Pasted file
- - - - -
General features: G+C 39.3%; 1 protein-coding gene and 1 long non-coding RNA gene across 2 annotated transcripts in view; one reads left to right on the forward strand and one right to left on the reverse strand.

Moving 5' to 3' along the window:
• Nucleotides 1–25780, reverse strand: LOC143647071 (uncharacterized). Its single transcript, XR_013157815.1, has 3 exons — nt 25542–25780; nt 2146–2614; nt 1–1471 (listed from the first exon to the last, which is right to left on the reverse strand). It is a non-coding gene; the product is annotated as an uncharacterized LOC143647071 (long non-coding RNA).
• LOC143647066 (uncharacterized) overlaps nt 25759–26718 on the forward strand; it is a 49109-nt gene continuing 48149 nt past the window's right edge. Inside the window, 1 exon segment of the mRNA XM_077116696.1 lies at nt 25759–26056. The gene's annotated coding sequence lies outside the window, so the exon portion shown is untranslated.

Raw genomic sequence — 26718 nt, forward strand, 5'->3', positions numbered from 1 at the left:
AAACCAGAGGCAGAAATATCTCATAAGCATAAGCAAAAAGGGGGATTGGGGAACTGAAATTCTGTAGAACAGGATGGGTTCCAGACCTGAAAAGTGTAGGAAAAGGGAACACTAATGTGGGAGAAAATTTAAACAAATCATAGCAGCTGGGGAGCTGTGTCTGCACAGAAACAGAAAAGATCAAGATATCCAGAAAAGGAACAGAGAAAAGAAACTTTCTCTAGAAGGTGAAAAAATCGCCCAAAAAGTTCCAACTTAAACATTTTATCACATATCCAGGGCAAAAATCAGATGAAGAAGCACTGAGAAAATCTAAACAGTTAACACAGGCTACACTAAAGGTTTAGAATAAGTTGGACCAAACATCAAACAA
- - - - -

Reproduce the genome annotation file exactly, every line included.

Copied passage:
General features: G+C 39.3%; 1 protein-coding gene and 1 long non-coding RNA gene across 2 annotated transcripts in view; one reads left to right on the forward strand and one right to left on the reverse strand.

Moving 5' to 3' along the window:
• Nucleotides 1–25780, reverse strand: LOC143647071 (uncharacterized). Its single transcript, XR_013157815.1, has 3 exons — nt 25542–25780; nt 2146–2614; nt 1–1471 (listed from the first exon to the last, which is right to left on the reverse strand). It is a non-coding gene; the product is annotated as an uncharacterized LOC143647071 (long non-coding RNA).
• LOC143647066 (uncharacterized) overlaps nt 25759–26718 on the forward strand; it is a 49109-nt gene continuing 48149 nt past the window's right edge. Inside the window, 1 exon segment of the mRNA XM_077116696.1 lies at nt 25759–26056. The gene's annotated coding sequence lies outside the window, so the exon portion shown is untranslated.

Raw genomic sequence — 26718 nt, forward strand, 5'->3', positions numbered from 1 at the left:
AAACCAGAGGCAGAAATATCTCATAAGCATAAGCAAAAAGGGGGATTGGGGAACTGAAATTCTGTAGAACAGGATGGGTTCCAGACCTGAAAAGTGTAGGAAAAGGGAACACTAATGTGGGAGAAAATTTAAACAAATCATAGCAGCTGGGGAGCTGTGTCTGCACAGAAACAGAAAAGATCAAGATATCCAGAAAAGGAACAGAGAAAAGAAACTTTCTCTAGAAGGTGAAAAAATCGCCCAAAAAGTTCCAACTTAAACATTTTATCACATATCCAGGGCAAAAATCAGATGAAGAAGCACTGAGAAAATCTAAACAGTTAACACAGGCTACACTAAAGGTTTAGAATAAGTTGGACCAAACATCAAACAA